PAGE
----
AUGUSTA, Maine — The board of directors of the $51 million KV Federal Credit Union will decide whether to put a proposal to merge with a local mutual bank before the credit union’s members.
The leadership of the credit union and the bank involved, Kennebec Savings Bank, held a press conference for the local media in Augusta, Maine, where the two institutions couched the matter as a mutual merger between financial institutions.
“With all the changes happening in the financial services industry, this union of two long-standing and respected local financial institutions could provide the greatest opportunity for improved services and choice for residents in the Greater Kennebec Valley,” said Mark Johnston, CEO of KSB in a press statement about the possible merger.
KV’s CEO Beverly Beaucage put the merger in the context of the CU’s history in the area.
“We’ve continued to grow steadily since 1962 while maintaining a strong capital base and steadfast focus on member service,” Beaucage said. “Our board determined that the long-term goal for KV was to build and maintain a strong presence in the Kennebec Valley offering our members a wide variety of financial services. In order to accomplish this, it makes sense to consider combining our efforts with a local institution that has similar values.”
Beaucage explained that the merger-oriented focus on the situation was entirely appropriate since the credit union’s board had restricted its own discussions of the charter change to that context.
“We didn’t meet with any consultants about changing our charters or do anything like that,” Beaucage explained. “What happened was that our board launched a two-year process of looking at how the credit union could go forward and continue growing and it became very clear that it would have to be through merger.”
While credit unions in KV’s peer group have posted a more than 2.60% annualized rate of membership increase, according to NCUA data, KV’s membership growth has hovered close to no growth or slipping into negative territory.
Beaucage attributed the credit union’s difficulty growing to its smaller size and inability to stand out in an already crowded financial services market.
According to data collected by credit union consultancy Callahan and Associates, KV is the 34th largest credit union in Maine. Beaucage said she could count six to eight other financial institution branches within 3.5 miles of the credit union’s headquarters.
KV also has a history of mergers. Founded as a church-based credit union in 1962, the then St. Augustine Federal Credit Union moved several times and opened branches before concluding its first merger in 1992, changing its name to KV and concluding its second merger in 1993. KV obtained a community charter to serve the residents of Kennebec County in 2000 and added the residents of Somerset County to the field of membership in 2007.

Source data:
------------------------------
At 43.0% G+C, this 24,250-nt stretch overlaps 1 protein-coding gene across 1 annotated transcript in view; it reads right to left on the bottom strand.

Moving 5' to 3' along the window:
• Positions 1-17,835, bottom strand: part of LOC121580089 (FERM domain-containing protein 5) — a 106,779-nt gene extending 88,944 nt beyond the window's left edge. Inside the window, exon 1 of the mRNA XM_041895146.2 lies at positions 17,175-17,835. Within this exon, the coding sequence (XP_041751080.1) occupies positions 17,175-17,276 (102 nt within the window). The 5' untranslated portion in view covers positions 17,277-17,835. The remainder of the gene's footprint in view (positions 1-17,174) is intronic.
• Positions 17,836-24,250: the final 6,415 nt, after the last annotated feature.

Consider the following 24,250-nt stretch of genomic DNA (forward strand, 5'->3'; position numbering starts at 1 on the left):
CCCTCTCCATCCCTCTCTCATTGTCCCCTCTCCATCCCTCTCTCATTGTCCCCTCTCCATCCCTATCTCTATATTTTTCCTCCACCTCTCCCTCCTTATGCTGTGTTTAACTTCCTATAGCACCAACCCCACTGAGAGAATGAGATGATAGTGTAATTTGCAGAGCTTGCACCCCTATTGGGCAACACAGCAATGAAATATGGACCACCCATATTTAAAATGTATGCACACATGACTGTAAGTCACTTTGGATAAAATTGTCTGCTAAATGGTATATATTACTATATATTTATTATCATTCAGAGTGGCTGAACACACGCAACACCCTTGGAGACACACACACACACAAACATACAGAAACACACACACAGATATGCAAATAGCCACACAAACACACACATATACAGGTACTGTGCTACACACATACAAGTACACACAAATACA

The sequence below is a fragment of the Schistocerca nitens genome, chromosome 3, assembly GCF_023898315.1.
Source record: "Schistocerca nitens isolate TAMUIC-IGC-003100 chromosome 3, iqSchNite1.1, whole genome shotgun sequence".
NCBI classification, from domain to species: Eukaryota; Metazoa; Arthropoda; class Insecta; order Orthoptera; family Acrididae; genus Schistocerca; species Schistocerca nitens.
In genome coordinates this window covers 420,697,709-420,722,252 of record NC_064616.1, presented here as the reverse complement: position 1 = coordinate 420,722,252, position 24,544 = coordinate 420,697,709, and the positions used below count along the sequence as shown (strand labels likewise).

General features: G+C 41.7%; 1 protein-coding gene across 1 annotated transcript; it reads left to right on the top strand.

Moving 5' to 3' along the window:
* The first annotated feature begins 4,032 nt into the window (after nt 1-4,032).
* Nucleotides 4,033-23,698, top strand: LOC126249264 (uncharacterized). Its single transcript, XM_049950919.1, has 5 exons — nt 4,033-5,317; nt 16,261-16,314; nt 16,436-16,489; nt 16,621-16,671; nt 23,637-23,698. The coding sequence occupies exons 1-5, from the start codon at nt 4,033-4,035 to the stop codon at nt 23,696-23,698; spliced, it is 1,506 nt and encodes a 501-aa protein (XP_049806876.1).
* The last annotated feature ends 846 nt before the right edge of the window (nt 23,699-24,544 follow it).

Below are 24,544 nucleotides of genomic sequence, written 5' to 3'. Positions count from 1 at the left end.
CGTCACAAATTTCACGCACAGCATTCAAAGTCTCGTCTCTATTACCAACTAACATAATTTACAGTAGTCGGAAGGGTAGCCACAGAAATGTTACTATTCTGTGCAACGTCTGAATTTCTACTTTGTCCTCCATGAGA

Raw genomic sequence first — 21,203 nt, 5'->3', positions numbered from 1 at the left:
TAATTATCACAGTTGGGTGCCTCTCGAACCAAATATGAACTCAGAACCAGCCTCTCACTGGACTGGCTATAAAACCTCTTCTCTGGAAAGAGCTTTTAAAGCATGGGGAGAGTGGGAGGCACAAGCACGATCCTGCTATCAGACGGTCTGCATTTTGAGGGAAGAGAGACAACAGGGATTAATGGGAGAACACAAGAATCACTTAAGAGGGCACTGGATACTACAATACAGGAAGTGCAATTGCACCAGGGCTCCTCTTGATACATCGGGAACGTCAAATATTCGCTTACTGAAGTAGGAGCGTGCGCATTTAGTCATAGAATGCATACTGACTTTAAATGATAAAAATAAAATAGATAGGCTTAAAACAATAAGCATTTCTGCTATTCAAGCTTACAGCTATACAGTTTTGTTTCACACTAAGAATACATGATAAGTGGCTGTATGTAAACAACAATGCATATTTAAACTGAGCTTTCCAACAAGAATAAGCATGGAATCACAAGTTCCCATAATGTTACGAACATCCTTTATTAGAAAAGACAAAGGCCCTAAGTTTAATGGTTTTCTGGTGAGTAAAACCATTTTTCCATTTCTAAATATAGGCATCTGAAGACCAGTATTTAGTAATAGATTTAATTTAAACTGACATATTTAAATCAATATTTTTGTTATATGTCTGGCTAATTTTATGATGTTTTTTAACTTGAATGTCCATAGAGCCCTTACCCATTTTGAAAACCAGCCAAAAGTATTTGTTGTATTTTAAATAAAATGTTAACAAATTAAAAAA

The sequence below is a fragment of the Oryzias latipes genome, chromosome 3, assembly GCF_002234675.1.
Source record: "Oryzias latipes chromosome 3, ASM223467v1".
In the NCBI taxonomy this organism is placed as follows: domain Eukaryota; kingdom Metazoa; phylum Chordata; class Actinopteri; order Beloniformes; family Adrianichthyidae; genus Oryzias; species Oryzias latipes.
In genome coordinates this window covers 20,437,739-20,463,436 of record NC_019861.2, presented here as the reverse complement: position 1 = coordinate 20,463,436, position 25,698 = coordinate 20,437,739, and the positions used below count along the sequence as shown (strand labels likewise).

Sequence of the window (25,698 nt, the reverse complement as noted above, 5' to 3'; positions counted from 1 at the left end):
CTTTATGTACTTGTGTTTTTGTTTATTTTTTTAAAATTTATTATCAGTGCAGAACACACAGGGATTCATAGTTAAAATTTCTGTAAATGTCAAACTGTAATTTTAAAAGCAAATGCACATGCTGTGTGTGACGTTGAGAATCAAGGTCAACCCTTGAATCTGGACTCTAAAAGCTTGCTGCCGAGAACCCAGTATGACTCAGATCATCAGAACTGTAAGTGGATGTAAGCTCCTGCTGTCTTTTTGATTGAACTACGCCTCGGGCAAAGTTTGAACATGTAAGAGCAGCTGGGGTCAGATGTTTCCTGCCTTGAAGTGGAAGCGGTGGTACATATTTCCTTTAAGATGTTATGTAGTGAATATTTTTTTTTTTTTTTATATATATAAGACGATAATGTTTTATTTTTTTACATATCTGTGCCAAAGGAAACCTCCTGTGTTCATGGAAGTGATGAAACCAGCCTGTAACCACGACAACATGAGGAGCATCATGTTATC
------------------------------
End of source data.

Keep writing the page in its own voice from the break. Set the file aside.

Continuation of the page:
The problem the board faced, Beaucage explained, was to find a merger partner that would both give its members the best advantage and maintain the focus on the community that Beaucage said has long marked the credit union’s history.
“We were not unhappy being a credit union,” she said. “We love being a credit union and remain deeply committed to our ideals, but we had to take a realistic look at the situation and recommend what is best for our members.”
Beaucage maintained that none of the credit unions that KV considered as possible merger partners had the same presence in the community that KV had. “None of the other potential partners we considered had their decision-making facilities in this community,” Beaucage said. She explained that while some had a presence via branches, none of them had their headquarters here.
According to the NCUA, there are five credit unions in Augusta, including KV. Three of the other four are smaller than KV and some appeared to have narrow fields of membership.
Judith Griffin, CEO of the $30 million Alliance of Maine Federal Credit Union reported that KV had never approached Alliance to talk about a possible merger.
“The field of membership restriction could have been addressed if we had talked about it,” Griffin said, adding that she felt somewhat “insulted” that KV had cast its decision in the light of not having CU partners in the area with the same roots in the community. Alliance has been chartered since 1936, she pointed out, and she has worked in credit unions for 41 years. “We are deeply committed to the credit union philosophy and ethic including community involvement,” she said.
The CU larger than KV is the $245 million Maine State Credit Union. It’s CEO, Normand Dubreuil, also said KV had never approached it about a possible merger.
“I think the important part of what they are saying is in the word ‘considered,’” Dubreuil said. “They might have considered us privately and rejected us, but they never approached us. We were all very surprised by this. If anyone here had known they were interested in a merger, we probably would have approached them,” Dubreuil said.